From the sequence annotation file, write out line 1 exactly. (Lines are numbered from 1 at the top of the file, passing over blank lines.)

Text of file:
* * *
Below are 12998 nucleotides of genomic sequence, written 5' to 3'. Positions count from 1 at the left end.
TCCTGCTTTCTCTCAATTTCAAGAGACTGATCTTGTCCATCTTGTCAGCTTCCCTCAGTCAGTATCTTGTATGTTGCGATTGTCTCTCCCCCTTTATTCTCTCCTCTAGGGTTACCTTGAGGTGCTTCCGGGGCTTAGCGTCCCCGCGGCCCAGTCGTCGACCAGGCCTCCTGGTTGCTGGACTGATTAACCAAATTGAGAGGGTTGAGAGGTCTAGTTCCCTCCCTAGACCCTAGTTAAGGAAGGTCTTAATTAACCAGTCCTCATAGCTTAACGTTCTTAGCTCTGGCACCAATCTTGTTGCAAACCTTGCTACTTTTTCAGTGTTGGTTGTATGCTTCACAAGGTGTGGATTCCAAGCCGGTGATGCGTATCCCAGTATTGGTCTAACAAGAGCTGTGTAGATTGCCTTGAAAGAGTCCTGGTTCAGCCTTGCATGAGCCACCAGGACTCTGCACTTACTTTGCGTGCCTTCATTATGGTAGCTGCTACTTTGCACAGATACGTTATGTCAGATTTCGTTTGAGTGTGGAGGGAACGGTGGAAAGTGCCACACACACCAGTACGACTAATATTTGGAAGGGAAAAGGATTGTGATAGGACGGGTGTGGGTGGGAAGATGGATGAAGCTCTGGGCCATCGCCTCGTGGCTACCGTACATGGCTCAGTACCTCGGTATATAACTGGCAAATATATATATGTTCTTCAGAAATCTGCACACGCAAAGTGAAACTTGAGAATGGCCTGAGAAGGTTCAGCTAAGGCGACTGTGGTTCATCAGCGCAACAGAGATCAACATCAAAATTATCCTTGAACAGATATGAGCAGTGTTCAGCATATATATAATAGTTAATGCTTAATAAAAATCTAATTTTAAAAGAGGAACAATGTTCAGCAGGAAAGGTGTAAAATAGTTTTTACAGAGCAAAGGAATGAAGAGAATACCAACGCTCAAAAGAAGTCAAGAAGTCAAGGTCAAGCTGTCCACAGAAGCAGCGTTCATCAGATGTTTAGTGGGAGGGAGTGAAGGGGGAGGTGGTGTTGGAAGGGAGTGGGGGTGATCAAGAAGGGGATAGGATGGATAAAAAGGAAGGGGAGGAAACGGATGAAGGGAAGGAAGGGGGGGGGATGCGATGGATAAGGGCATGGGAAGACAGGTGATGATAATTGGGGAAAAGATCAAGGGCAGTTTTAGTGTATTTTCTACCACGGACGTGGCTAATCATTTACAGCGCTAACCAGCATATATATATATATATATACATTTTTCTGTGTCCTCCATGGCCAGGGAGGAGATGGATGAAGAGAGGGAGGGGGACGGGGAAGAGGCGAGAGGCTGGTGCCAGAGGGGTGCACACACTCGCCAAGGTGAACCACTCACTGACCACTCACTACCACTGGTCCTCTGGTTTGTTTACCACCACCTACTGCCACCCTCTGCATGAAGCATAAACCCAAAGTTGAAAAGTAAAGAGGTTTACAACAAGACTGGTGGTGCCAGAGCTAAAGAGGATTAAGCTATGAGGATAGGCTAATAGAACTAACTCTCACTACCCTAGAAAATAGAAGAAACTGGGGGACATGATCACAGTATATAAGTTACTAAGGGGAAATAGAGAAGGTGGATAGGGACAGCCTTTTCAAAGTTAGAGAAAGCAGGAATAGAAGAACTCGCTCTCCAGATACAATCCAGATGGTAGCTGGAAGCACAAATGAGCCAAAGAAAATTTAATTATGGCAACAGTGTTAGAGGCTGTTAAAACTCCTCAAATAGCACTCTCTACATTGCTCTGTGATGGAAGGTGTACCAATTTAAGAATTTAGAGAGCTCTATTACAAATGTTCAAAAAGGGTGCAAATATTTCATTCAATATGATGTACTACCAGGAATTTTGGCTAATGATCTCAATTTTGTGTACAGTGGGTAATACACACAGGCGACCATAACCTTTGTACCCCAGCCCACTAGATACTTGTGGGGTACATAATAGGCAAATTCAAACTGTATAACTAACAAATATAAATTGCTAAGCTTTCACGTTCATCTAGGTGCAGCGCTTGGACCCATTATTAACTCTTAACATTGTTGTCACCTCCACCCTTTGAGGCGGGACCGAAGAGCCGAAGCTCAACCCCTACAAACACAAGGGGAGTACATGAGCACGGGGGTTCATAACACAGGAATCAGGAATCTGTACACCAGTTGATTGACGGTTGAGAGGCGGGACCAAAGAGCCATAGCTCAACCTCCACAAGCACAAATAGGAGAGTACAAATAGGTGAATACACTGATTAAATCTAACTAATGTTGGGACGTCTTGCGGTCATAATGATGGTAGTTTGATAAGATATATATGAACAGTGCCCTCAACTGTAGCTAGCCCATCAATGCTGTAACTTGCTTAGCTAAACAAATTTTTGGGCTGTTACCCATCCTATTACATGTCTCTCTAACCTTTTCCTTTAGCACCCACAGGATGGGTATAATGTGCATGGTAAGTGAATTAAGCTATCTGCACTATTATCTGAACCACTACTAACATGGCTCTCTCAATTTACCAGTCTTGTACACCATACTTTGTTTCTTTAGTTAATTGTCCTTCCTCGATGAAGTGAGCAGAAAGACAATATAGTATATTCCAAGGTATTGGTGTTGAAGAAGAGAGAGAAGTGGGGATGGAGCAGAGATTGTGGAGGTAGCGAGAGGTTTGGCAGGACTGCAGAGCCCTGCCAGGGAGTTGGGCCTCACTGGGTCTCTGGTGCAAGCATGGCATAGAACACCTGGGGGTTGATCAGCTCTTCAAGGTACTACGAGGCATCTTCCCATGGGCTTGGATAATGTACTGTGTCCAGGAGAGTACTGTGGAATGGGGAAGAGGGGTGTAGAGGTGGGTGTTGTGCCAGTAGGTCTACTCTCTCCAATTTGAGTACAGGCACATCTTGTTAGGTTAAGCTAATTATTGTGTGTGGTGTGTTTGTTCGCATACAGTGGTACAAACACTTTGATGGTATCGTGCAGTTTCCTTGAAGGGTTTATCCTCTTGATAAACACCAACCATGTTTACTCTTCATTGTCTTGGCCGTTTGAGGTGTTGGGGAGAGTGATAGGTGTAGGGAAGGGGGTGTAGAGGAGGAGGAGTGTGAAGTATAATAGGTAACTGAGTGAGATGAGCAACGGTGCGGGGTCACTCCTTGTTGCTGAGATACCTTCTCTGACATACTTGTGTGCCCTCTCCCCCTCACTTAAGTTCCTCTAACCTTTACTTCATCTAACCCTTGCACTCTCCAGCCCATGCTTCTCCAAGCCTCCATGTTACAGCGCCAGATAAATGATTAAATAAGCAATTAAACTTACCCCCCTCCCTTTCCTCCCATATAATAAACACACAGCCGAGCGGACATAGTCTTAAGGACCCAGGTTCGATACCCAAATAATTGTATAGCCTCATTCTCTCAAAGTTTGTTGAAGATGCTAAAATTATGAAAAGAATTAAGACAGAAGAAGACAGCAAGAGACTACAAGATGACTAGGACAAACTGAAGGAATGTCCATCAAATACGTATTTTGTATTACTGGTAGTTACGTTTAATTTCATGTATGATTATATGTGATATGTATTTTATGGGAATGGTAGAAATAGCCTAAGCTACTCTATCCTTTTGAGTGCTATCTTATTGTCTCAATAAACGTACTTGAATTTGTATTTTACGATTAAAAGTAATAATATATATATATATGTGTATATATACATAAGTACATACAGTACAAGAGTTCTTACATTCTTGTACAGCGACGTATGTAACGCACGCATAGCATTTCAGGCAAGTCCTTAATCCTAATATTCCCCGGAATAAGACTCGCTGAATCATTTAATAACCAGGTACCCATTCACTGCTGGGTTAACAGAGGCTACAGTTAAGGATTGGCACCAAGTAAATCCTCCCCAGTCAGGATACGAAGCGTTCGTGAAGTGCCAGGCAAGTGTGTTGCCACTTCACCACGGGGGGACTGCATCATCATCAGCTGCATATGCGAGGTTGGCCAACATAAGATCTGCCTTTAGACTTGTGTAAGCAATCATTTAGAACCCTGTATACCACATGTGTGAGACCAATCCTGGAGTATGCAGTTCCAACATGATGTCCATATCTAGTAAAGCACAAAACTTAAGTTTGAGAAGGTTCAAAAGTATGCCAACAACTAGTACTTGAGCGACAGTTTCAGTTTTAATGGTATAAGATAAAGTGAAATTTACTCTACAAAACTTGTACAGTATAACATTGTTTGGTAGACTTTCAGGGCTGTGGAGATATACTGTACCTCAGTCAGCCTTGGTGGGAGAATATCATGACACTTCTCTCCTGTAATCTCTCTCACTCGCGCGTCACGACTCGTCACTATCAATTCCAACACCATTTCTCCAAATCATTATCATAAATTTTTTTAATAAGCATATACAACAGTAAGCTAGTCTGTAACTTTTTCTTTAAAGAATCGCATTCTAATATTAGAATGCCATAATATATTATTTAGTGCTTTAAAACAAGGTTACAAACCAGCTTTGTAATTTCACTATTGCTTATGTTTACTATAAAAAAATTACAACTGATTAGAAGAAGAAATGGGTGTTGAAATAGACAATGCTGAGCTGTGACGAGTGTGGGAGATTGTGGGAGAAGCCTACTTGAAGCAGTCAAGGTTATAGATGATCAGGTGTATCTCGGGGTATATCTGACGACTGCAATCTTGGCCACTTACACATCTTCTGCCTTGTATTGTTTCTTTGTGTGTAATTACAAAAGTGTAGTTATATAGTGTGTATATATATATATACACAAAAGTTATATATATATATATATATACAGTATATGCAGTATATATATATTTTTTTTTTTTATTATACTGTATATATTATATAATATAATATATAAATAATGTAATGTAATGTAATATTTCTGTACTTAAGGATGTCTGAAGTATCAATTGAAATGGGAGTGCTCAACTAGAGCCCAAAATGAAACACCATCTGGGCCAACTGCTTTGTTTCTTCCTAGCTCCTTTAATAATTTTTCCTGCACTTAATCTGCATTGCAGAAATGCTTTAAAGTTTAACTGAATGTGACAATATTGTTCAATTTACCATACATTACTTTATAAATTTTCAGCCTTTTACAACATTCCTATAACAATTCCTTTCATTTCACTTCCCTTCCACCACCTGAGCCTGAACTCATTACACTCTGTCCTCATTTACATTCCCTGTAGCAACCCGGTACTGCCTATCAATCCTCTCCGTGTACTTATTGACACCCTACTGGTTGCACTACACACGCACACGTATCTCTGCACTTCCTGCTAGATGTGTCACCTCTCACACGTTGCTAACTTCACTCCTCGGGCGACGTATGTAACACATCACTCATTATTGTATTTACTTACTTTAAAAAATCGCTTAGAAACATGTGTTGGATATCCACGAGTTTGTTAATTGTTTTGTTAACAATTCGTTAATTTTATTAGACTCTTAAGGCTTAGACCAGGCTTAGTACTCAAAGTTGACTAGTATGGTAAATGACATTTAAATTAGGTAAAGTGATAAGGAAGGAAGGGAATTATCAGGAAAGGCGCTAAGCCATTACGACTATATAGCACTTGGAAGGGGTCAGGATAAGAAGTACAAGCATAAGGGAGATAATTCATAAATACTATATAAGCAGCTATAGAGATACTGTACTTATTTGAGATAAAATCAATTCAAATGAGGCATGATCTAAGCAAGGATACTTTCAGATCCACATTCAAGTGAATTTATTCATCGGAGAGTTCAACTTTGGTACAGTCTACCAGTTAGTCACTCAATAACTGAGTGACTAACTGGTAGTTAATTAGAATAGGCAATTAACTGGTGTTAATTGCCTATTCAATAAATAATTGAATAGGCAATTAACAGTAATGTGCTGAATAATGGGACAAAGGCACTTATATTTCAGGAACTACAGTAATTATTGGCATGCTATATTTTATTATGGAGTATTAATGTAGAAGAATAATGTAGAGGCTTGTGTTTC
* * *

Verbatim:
Below are 12998 nucleotides of genomic sequence, written 5' to 3'. Positions count from 1 at the left end.